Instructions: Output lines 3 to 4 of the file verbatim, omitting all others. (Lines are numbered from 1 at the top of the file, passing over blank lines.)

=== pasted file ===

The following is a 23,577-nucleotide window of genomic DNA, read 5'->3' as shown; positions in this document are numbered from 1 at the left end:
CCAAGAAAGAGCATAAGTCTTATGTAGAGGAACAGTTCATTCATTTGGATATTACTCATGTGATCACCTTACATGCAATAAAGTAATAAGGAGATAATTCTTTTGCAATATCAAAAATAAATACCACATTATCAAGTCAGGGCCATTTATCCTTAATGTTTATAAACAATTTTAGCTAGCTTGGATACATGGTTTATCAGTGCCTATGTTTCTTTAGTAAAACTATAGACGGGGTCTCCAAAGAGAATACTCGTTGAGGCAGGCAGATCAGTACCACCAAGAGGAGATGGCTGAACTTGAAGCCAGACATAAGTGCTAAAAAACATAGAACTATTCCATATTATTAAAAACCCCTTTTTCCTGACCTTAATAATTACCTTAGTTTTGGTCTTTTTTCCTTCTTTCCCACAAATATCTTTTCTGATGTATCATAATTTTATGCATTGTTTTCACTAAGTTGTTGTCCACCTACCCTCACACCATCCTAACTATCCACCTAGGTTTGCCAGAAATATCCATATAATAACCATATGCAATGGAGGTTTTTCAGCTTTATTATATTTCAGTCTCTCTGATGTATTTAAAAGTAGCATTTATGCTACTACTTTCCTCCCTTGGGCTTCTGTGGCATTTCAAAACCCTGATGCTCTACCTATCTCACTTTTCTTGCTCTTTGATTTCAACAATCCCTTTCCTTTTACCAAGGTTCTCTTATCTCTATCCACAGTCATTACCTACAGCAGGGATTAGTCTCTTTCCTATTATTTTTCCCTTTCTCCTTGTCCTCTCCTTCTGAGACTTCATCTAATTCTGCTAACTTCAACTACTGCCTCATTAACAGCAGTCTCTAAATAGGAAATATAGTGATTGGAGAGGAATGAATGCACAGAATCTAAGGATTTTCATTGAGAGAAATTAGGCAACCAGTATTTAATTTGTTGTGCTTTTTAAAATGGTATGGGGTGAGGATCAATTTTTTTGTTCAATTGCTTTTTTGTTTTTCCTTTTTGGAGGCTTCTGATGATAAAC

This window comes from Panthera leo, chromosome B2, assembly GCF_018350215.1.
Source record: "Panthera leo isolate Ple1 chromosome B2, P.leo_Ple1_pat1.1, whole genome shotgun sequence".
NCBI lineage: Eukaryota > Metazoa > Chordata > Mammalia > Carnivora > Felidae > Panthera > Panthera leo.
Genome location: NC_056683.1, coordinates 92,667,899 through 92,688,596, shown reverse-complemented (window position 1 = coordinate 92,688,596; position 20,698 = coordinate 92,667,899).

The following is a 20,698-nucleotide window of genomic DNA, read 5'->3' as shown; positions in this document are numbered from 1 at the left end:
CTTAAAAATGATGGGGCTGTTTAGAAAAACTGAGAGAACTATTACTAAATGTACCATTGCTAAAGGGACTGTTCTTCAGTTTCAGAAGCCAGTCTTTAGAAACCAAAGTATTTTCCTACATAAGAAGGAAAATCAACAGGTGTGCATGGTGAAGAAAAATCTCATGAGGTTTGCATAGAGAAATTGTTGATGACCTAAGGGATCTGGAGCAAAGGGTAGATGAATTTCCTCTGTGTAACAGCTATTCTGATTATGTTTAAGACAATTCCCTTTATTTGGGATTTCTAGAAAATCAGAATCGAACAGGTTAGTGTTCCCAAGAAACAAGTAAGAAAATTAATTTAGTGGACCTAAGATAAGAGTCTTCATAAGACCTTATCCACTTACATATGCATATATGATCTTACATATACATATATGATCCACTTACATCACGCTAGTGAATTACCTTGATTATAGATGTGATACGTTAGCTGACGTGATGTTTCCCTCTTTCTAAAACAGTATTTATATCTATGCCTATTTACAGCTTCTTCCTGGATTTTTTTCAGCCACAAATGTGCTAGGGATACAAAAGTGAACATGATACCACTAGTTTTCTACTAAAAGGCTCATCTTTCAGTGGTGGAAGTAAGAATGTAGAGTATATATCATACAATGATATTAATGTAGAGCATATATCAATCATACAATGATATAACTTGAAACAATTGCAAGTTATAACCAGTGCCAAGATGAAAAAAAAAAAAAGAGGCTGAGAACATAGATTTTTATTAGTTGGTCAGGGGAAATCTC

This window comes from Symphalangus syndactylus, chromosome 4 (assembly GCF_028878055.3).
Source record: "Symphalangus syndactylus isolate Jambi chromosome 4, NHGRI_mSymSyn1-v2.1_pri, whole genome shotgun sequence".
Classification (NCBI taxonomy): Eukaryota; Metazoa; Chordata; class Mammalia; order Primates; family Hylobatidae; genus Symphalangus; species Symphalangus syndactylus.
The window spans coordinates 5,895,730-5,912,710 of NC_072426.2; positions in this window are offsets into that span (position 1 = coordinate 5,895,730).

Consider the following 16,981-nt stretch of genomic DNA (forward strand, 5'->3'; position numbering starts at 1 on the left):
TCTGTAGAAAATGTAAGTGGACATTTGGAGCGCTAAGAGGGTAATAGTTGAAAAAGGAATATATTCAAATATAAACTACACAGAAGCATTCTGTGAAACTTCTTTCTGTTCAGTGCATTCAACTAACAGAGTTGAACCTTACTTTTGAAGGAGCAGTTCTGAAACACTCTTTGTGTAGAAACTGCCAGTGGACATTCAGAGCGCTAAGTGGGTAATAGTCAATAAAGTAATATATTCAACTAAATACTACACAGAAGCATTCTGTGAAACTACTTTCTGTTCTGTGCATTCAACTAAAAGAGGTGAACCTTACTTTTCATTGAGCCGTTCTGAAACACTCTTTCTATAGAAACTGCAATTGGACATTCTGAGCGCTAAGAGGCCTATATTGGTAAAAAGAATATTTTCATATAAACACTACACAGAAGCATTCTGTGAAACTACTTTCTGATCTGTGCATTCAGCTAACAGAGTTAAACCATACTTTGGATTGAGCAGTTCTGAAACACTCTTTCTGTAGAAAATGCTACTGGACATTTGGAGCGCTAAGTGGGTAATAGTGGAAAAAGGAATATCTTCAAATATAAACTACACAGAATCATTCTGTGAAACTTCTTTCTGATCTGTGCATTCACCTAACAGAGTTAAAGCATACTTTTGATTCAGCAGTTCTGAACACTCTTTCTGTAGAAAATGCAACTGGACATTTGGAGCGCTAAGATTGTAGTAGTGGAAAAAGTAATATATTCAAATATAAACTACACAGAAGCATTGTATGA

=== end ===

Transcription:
This window comes from Panthera leo, chromosome B2, assembly GCF_018350215.1.
Source record: "Panthera leo isolate Ple1 chromosome B2, P.leo_Ple1_pat1.1, whole genome shotgun sequence".